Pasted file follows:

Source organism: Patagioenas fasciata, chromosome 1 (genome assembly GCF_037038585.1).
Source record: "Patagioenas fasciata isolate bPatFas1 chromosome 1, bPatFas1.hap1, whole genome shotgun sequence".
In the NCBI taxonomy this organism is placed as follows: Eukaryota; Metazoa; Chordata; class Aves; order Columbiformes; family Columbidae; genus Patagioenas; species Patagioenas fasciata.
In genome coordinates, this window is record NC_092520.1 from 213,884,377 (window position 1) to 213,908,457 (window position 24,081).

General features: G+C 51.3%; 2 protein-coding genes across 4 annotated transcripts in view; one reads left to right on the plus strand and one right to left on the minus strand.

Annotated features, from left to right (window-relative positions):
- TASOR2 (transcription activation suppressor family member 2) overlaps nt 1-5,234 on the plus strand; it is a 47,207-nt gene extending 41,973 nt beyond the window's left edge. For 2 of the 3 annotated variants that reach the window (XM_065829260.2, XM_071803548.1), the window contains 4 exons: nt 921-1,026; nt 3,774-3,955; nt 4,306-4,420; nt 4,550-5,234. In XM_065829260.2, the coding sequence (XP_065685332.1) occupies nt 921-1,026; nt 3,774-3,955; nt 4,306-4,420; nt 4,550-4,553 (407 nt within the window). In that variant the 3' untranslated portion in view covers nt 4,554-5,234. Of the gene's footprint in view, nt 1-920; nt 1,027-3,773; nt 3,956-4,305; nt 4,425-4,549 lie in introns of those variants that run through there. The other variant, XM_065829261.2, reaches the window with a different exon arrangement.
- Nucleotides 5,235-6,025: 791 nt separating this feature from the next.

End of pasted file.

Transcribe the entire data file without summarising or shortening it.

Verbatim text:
Source organism: Patagioenas fasciata, chromosome 1 (genome assembly GCF_037038585.1).
Source record: "Patagioenas fasciata isolate bPatFas1 chromosome 1, bPatFas1.hap1, whole genome shotgun sequence".
In the NCBI taxonomy this organism is placed as follows: Eukaryota; Metazoa; Chordata; class Aves; order Columbiformes; family Columbidae; genus Patagioenas; species Patagioenas fasciata.
In genome coordinates, this window is record NC_092520.1 from 213,884,377 (window position 1) to 213,908,457 (window position 24,081).

General features: G+C 51.3%; 2 protein-coding genes across 4 annotated transcripts in view; one reads left to right on the plus strand and one right to left on the minus strand.

Annotated features, from left to right (window-relative positions):
- TASOR2 (transcription activation suppressor family member 2) overlaps nt 1-5,234 on the plus strand; it is a 47,207-nt gene extending 41,973 nt beyond the window's left edge. For 2 of the 3 annotated variants that reach the window (XM_065829260.2, XM_071803548.1), the window contains 4 exons: nt 921-1,026; nt 3,774-3,955; nt 4,306-4,420; nt 4,550-5,234. In XM_065829260.2, the coding sequence (XP_065685332.1) occupies nt 921-1,026; nt 3,774-3,955; nt 4,306-4,420; nt 4,550-4,553 (407 nt within the window). In that variant the 3' untranslated portion in view covers nt 4,554-5,234. Of the gene's footprint in view, nt 1-920; nt 1,027-3,773; nt 3,956-4,305; nt 4,425-4,549 lie in introns of those variants that run through there. The other variant, XM_065829261.2, reaches the window with a different exon arrangement.
- Nucleotides 5,235-6,025: 791 nt separating this feature from the next.